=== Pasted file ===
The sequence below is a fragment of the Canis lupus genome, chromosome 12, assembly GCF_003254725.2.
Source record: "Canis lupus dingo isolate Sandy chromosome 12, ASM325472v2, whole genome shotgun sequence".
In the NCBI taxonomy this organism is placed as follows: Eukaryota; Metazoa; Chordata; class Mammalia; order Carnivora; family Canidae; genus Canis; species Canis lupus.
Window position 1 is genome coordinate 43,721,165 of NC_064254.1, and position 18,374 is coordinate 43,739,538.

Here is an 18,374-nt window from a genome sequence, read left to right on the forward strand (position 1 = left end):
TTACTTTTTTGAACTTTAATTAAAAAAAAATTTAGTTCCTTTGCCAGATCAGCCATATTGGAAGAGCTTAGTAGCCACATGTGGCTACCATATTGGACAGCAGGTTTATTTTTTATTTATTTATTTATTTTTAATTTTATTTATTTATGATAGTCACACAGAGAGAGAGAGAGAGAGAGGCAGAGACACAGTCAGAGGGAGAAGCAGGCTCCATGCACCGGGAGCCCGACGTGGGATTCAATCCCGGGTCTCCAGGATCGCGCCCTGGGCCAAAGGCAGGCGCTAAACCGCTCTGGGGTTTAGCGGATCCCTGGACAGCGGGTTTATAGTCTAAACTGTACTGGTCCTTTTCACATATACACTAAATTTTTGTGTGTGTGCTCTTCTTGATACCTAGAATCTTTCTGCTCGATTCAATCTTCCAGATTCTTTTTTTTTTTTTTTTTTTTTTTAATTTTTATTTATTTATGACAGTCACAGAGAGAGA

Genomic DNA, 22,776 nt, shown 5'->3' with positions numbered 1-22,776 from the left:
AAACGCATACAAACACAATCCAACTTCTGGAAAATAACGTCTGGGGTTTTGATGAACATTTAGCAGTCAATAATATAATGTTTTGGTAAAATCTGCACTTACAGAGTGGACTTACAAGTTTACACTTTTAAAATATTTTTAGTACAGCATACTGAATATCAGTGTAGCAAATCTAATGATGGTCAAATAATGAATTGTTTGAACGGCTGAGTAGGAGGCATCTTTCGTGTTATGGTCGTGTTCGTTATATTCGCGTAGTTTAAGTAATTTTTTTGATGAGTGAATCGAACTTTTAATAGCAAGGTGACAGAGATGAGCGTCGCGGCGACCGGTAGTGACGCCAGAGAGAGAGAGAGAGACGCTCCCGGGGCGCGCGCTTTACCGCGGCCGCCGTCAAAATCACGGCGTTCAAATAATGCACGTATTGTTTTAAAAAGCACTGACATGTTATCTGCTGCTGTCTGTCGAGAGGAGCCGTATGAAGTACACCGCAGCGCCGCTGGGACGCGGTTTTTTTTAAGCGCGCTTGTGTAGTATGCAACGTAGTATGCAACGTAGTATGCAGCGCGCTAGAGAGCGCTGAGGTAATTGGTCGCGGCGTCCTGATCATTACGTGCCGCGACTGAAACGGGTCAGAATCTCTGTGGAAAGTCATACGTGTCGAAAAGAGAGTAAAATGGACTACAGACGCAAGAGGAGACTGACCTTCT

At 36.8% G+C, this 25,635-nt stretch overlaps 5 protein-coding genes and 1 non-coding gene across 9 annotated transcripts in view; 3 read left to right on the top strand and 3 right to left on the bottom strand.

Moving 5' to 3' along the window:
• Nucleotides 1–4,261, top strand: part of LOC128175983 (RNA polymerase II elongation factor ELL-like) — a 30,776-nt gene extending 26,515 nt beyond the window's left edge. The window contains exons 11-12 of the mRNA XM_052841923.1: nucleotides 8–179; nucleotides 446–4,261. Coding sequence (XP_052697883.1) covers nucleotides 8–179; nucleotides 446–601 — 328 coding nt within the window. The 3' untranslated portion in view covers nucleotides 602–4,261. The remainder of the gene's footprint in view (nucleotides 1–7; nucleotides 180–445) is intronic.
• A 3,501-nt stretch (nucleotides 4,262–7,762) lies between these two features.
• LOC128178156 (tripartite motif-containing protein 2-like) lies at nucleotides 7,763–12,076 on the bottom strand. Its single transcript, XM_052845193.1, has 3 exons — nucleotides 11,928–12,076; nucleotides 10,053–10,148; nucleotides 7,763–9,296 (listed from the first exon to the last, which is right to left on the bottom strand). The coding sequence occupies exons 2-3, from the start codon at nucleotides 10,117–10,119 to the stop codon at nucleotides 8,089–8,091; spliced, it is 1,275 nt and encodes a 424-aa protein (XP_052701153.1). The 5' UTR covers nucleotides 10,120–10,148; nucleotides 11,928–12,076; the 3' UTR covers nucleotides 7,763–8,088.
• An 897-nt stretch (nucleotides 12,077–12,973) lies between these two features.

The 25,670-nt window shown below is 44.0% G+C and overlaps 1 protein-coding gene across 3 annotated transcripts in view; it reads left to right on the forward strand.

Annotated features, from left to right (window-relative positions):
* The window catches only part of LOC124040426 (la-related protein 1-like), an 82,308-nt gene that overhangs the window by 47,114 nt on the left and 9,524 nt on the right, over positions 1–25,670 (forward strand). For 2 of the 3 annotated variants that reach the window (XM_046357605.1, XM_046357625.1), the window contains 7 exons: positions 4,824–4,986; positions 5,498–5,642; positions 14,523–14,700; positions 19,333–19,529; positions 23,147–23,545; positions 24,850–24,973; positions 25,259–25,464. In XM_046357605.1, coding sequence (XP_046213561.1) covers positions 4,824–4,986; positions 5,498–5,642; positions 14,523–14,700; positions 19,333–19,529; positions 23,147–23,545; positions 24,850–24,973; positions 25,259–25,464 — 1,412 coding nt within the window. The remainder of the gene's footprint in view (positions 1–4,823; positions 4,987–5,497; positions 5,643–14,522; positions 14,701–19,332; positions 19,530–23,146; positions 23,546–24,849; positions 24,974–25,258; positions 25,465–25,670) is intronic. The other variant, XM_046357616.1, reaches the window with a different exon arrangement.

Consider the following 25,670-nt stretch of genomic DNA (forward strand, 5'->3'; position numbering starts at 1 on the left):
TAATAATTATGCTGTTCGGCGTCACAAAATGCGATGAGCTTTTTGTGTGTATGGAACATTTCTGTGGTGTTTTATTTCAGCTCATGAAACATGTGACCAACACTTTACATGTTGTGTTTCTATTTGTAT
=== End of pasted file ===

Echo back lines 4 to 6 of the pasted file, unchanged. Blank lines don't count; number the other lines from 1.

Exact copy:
Window position 1 is genome coordinate 43,721,165 of NC_064254.1, and position 18,374 is coordinate 43,739,538.

Here is an 18,374-nt window from a genome sequence, read left to right on the forward strand (position 1 = left end):
TTACTTTTTTGAACTTTAATTAAAAAAAAATTTAGTTCCTTTGCCAGATCAGCCATATTGGAAGAGCTTAGTAGCCACATGTGGCTACCATATTGGACAGCAGGTTTATTTTTTATTTATTTATTTATTTTTAATTTTATTTATTTATGATAGTCACACAGAGAGAGAGAGAGAGAGAGGCAGAGACACAGTCAGAGGGAGAAGCAGGCTCCATGCACCGGGAGCCCGACGTGGGATTCAATCCCGGGTCTCCAGGATCGCGCCCTGGGCCAAAGGCAGGCGCTAAACCGCTCTGGGGTTTAGCGGATCCCTGGACAGCGGGTTTATAGTCTAAACTGTACTGGTCCTTTTCACATATACACTAAATTTTTGTGTGTGTGCTCTTCTTGATACCTAGAATCTTTCTGCTCGATTCAATCTTCCAGATTCTTTTTTTTTTTTTTTTTTTTTTTAATTTTTATTTATTTATGACAGTCACAGAGAGAGA